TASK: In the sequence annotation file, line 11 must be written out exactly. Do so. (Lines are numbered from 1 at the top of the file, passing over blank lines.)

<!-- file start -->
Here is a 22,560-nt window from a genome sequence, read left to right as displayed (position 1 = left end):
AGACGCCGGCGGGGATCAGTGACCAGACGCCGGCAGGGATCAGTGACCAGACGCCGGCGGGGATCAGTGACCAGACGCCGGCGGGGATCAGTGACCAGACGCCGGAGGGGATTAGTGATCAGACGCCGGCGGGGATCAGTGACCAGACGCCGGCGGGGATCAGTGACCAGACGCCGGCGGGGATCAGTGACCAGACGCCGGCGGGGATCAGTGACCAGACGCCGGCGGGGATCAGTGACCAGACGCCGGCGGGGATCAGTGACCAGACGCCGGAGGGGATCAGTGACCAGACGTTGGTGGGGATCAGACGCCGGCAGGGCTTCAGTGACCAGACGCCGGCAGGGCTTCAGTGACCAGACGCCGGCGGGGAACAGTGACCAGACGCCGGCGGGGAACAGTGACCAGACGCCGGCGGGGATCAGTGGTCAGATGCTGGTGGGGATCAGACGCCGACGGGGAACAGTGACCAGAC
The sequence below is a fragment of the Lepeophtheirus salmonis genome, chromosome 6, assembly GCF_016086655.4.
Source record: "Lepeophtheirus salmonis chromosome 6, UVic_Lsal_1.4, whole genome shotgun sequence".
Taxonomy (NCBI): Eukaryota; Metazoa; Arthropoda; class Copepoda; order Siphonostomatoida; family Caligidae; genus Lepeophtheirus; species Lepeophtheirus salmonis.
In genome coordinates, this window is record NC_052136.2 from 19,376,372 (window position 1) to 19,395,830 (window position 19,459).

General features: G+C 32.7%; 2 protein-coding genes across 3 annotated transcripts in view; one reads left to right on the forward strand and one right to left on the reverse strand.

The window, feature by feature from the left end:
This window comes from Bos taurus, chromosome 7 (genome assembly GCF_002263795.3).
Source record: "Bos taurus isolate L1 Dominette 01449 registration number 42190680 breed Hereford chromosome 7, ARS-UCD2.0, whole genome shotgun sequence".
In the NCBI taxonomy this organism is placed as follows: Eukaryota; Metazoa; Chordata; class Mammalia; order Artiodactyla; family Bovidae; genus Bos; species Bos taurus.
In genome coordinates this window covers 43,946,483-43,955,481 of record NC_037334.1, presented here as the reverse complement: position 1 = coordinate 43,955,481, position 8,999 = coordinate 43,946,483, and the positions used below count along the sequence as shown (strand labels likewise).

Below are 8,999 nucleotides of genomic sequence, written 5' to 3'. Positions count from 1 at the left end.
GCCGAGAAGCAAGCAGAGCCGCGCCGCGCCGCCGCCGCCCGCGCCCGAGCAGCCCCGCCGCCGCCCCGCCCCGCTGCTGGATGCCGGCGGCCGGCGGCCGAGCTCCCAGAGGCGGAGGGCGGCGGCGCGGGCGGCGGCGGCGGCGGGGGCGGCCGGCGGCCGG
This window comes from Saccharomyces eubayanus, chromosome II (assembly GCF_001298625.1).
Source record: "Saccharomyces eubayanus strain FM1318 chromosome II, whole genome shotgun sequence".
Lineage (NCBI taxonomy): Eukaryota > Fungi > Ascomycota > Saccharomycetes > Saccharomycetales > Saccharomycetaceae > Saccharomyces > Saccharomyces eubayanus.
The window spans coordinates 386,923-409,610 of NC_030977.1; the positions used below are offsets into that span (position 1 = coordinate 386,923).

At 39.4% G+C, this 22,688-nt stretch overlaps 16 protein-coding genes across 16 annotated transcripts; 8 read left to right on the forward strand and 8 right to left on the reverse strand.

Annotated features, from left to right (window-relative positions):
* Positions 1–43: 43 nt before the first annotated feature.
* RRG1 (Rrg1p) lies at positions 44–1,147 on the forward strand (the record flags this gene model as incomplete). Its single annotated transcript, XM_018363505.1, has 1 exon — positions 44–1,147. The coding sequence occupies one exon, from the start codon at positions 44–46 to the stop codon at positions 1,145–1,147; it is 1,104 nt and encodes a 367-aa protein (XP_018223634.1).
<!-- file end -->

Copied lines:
In the NCBI taxonomy this organism is placed as follows: Eukaryota; Metazoa; Chordata; class Mammalia; order Artiodactyla; family Bovidae; genus Bos; species Bos taurus.